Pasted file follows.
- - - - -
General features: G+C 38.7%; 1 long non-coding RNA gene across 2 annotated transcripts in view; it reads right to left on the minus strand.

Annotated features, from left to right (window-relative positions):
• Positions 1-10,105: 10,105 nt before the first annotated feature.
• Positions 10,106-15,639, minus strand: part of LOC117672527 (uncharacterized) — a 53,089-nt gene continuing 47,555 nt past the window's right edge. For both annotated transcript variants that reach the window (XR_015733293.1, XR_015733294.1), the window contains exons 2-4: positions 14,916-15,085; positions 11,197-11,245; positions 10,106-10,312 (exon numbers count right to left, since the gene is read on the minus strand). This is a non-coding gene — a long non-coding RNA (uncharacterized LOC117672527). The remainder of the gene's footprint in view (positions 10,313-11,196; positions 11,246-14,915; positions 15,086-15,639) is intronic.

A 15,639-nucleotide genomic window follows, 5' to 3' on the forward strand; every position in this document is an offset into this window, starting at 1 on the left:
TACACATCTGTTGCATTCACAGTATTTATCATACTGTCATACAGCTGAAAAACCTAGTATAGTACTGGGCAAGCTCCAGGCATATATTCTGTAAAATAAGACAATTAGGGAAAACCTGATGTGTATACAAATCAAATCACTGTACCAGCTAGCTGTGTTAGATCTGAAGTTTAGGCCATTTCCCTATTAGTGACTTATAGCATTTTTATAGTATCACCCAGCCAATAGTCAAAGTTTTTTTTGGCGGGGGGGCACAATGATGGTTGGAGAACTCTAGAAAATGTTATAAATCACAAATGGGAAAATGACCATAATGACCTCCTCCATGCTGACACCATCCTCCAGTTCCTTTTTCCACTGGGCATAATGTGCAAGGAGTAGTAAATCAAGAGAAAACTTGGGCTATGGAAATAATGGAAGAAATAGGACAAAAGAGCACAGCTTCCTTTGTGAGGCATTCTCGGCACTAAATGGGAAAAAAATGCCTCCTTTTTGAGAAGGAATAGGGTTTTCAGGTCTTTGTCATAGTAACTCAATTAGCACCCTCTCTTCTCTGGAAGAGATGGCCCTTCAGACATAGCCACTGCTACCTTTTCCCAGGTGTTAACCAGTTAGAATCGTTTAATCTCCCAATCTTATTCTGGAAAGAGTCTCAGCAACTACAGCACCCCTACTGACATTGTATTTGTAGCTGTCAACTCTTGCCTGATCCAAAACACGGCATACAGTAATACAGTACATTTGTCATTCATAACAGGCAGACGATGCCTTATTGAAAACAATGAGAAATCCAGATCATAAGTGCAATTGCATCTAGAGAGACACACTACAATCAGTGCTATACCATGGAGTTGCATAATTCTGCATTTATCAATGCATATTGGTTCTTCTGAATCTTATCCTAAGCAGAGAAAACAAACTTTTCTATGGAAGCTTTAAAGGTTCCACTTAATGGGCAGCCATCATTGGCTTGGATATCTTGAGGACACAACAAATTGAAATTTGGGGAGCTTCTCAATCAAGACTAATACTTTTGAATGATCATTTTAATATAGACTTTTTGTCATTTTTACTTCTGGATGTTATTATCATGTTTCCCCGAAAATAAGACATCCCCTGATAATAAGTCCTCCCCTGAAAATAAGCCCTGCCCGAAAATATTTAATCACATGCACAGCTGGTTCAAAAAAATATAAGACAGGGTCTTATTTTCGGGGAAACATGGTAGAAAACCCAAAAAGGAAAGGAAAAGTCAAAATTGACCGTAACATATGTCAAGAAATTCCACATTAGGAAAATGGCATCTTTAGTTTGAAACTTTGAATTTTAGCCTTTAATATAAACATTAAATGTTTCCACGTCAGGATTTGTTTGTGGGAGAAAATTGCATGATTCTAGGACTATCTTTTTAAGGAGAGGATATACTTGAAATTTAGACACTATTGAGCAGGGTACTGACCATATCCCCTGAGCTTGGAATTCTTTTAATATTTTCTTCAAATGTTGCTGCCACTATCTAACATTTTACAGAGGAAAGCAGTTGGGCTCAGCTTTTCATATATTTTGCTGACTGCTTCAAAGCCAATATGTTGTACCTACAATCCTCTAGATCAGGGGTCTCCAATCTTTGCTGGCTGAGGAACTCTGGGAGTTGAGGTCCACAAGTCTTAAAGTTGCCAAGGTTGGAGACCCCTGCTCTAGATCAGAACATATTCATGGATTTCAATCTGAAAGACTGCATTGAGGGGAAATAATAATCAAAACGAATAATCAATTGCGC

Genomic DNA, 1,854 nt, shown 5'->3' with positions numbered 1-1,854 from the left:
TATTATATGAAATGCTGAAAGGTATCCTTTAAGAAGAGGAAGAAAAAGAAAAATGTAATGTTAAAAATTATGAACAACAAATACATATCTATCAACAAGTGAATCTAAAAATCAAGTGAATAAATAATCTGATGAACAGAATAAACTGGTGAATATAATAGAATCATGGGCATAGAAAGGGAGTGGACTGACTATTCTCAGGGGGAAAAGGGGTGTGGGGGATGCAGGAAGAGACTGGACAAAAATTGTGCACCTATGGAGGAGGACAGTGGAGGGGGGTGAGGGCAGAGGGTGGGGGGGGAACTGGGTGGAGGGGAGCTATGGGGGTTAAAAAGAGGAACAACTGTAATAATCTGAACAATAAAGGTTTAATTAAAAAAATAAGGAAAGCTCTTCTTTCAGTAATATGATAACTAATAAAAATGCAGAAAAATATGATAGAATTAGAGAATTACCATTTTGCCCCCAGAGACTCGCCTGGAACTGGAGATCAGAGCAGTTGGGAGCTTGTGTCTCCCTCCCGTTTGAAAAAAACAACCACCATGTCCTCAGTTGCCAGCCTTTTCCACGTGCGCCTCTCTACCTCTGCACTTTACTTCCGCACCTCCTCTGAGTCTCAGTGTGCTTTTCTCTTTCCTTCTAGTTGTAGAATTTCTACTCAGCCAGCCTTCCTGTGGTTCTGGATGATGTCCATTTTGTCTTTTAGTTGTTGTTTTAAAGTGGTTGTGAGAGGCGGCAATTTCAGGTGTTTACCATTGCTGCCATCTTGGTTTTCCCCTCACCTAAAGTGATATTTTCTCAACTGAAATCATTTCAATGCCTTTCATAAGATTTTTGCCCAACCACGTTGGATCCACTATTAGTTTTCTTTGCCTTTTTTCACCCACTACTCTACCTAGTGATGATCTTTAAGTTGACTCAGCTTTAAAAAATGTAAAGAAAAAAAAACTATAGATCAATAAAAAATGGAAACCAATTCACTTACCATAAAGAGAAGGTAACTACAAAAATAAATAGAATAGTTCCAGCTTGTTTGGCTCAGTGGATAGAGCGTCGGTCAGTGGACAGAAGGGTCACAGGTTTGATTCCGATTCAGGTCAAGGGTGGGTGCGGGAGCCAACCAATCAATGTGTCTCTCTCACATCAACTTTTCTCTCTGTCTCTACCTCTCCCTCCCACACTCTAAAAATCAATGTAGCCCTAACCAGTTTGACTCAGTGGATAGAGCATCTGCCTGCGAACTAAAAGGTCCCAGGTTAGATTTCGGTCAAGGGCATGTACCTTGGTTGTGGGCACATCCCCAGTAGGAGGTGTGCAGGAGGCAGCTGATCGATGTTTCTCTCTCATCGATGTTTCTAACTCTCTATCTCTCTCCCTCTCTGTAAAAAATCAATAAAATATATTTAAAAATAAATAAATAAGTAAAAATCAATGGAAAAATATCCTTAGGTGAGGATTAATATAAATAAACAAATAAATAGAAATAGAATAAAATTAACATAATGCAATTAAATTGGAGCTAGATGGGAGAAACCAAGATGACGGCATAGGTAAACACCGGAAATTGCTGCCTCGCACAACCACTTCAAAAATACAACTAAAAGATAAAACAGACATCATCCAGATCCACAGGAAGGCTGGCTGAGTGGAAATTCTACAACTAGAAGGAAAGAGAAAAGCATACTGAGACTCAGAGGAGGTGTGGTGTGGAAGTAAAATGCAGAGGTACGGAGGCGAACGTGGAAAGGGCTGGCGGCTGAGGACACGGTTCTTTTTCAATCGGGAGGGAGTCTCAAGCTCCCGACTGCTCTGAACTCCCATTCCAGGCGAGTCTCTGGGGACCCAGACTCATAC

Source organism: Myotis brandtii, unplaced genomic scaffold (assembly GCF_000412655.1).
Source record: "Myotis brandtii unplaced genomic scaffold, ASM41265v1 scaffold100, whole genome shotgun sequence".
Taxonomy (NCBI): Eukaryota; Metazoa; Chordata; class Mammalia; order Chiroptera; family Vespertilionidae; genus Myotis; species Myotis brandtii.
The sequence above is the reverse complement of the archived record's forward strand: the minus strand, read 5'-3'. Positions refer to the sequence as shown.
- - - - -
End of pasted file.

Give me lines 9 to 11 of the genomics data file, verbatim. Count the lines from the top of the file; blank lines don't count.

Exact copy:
Source organism: Myotis brandtii, unplaced genomic scaffold (assembly GCF_000412655.1).
Source record: "Myotis brandtii unplaced genomic scaffold, ASM41265v1 scaffold100, whole genome shotgun sequence".
Taxonomy (NCBI): Eukaryota; Metazoa; Chordata; class Mammalia; order Chiroptera; family Vespertilionidae; genus Myotis; species Myotis brandtii.